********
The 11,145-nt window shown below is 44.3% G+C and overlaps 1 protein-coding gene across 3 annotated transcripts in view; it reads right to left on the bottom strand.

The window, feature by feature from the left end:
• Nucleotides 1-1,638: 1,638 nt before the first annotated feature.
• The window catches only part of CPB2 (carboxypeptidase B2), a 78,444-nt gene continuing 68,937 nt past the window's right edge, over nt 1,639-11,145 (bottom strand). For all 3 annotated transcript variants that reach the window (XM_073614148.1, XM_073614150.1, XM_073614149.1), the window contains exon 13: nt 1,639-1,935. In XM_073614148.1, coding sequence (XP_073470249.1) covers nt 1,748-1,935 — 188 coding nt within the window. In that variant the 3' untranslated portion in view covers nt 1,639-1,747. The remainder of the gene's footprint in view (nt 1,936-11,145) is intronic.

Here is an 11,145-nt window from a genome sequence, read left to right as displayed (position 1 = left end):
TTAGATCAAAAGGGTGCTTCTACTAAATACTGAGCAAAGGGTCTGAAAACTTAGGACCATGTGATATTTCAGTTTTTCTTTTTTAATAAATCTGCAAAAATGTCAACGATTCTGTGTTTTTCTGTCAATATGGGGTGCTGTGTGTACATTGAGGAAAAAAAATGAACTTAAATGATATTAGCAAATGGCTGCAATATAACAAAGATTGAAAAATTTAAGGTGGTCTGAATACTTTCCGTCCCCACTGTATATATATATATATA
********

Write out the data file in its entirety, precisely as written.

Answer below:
The 11,145-nt window shown below is 44.3% G+C and overlaps 1 protein-coding gene across 3 annotated transcripts in view; it reads right to left on the bottom strand.

The window, feature by feature from the left end:
• Nucleotides 1-1,638: 1,638 nt before the first annotated feature.
• The window catches only part of CPB2 (carboxypeptidase B2), a 78,444-nt gene continuing 68,937 nt past the window's right edge, over nt 1,639-11,145 (bottom strand). For all 3 annotated transcript variants that reach the window (XM_073614148.1, XM_073614150.1, XM_073614149.1), the window contains exon 13: nt 1,639-1,935. In XM_073614148.1, coding sequence (XP_073470249.1) covers nt 1,748-1,935 — 188 coding nt within the window. In that variant the 3' untranslated portion in view covers nt 1,639-1,747. The remainder of the gene's footprint in view (nt 1,936-11,145) is intronic.

Here is an 11,145-nt window from a genome sequence, read left to right as displayed (position 1 = left end):
TTAGATCAAAAGGGTGCTTCTACTAAATACTGAGCAAAGGGTCTGAAAACTTAGGACCATGTGATATTTCAGTTTTTCTTTTTTAATAAATCTGCAAAAATGTCAACGATTCTGTGTTTTTCTGTCAATATGGGGTGCTGTGTGTACATTGAGGAAAAAAAATGAACTTAAATGATATTAGCAAATGGCTGCAATATAACAAAGATTGAAAAATTTAAGGTGGTCTGAATACTTTCCGTCCCCACTGTATATATATATATATA